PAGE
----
Your Health Insurance Will Cost More Next Year: Here’s What’s Driving Prices Higher

The cost of getting your health insurance through work will go up an average of 5 percent next year, according to a new survey of large employers by the National Business Group on Health.

The cost for employers will go up 6 percent. This is the third consecutive year that employers’ health costs have risen by 6 percent. While that’s still more six times the current rate of inflation, it’s likely a smaller increase than will be experienced by consumers who purchase insurance through the public exchanges.

While those plans vary widely by state, the average plan is expected to cost 10 percent more in 2017, according to Kaiser. Last year, the price of the average silver level plan on public exchanges increased 12 percent.

For employers, the biggest driver of the cost increases is the price of specialty drugs. Other factors included high-cost claims and long-term conditions, according to the NGBH survey.

In addition to price increases, the National Business Group on Health highlighted several other changes that insurers are making to their health plans that you may see in open enrollment this fall.

1. Telehealth: The percentage of employers offering telehealth services is expected to increase from 70 percent this year to 90 percent in 2017 in states where it is allowed. The survey found that almost all employers expect to offer telehealth by 2020.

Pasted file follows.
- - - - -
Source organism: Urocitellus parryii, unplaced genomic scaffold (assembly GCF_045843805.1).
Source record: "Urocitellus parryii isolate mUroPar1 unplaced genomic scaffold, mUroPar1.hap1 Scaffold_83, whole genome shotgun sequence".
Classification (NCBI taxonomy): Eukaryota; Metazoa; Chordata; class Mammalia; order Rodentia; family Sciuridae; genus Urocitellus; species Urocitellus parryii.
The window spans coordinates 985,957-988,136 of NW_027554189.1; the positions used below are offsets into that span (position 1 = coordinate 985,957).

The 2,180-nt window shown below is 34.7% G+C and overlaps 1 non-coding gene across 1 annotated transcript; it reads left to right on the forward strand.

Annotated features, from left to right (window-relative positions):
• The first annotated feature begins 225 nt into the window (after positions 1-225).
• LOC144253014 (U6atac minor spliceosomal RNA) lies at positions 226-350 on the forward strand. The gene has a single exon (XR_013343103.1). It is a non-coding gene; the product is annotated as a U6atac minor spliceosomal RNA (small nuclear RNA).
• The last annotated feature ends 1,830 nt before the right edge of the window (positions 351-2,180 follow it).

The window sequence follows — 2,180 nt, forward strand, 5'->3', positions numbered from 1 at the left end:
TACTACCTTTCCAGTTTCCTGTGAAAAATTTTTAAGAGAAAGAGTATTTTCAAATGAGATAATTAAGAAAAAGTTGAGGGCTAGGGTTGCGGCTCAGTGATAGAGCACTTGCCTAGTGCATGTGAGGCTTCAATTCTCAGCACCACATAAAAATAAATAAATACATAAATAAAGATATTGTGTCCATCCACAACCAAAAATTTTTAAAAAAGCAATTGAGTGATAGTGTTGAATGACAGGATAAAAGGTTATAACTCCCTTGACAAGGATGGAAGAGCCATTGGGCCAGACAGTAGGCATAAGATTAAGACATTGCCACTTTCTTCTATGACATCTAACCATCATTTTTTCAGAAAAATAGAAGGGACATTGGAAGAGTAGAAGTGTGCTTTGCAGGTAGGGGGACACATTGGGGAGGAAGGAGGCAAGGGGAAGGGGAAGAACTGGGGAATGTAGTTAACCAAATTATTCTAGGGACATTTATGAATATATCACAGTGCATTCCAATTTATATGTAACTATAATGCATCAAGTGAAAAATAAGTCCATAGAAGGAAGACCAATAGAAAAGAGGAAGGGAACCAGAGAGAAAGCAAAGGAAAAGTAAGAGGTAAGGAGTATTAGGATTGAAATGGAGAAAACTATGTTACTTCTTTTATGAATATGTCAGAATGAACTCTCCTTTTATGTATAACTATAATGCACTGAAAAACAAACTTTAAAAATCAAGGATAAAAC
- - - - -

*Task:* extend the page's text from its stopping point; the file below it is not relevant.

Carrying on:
2. High-deductible plans: Also known as consumer-driven health plans, these low premium policies will be offered by 84 percent of employers next year, up from 83 percent this year. They will be the only option at more than a third of employers.

3. Nurse coaching: Eight in 10 employers will offer nurse coaching to employees for care and condition management, and 72 percent will offer nurse coaching for lifestyle management.

4. Specialized provider agreements: Employers will increase their arrangements with so-called “centers of excellence,” preferred health care providers that specialize in specific treatments. The survey found that 85 percent of employers will use centers of excellence, up from 79 percent last year, with the largest growth in centers that offer bariatric surgery, transplants and fertility treatments.

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